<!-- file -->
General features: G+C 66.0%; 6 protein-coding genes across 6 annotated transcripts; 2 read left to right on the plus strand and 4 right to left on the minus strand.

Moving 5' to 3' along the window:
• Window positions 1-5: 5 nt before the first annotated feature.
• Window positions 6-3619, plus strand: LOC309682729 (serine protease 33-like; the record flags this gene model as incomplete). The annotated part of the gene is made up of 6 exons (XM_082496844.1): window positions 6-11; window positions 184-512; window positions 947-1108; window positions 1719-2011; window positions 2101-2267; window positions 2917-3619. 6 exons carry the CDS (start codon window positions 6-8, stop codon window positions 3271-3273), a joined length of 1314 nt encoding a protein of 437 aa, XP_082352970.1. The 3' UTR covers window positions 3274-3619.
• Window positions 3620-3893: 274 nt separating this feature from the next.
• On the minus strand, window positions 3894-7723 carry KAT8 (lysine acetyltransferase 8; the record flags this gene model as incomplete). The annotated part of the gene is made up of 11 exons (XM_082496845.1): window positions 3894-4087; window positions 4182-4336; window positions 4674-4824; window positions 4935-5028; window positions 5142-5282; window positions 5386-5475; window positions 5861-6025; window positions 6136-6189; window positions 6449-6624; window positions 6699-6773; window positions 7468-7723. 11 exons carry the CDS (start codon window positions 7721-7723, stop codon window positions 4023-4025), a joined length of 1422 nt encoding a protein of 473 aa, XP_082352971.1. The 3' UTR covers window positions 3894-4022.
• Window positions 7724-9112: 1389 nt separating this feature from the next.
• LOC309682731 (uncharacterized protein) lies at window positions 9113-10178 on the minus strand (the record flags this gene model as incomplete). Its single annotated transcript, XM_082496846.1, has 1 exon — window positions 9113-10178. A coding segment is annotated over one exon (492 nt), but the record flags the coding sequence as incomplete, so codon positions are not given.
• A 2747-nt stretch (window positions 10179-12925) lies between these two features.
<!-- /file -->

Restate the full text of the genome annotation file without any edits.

General features: G+C 66.0%; 6 protein-coding genes across 6 annotated transcripts; 2 read left to right on the plus strand and 4 right to left on the minus strand.

Moving 5' to 3' along the window:
• Window positions 1-5: 5 nt before the first annotated feature.
• Window positions 6-3619, plus strand: LOC309682729 (serine protease 33-like; the record flags this gene model as incomplete). The annotated part of the gene is made up of 6 exons (XM_082496844.1): window positions 6-11; window positions 184-512; window positions 947-1108; window positions 1719-2011; window positions 2101-2267; window positions 2917-3619. 6 exons carry the CDS (start codon window positions 6-8, stop codon window positions 3271-3273), a joined length of 1314 nt encoding a protein of 437 aa, XP_082352970.1. The 3' UTR covers window positions 3274-3619.
• Window positions 3620-3893: 274 nt separating this feature from the next.
• On the minus strand, window positions 3894-7723 carry KAT8 (lysine acetyltransferase 8; the record flags this gene model as incomplete). The annotated part of the gene is made up of 11 exons (XM_082496845.1): window positions 3894-4087; window positions 4182-4336; window positions 4674-4824; window positions 4935-5028; window positions 5142-5282; window positions 5386-5475; window positions 5861-6025; window positions 6136-6189; window positions 6449-6624; window positions 6699-6773; window positions 7468-7723. 11 exons carry the CDS (start codon window positions 7721-7723, stop codon window positions 4023-4025), a joined length of 1422 nt encoding a protein of 473 aa, XP_082352971.1. The 3' UTR covers window positions 3894-4022.
• Window positions 7724-9112: 1389 nt separating this feature from the next.
• LOC309682731 (uncharacterized protein) lies at window positions 9113-10178 on the minus strand (the record flags this gene model as incomplete). Its single annotated transcript, XM_082496846.1, has 1 exon — window positions 9113-10178. A coding segment is annotated over one exon (492 nt), but the record flags the coding sequence as incomplete, so codon positions are not given.
• A 2747-nt stretch (window positions 10179-12925) lies between these two features.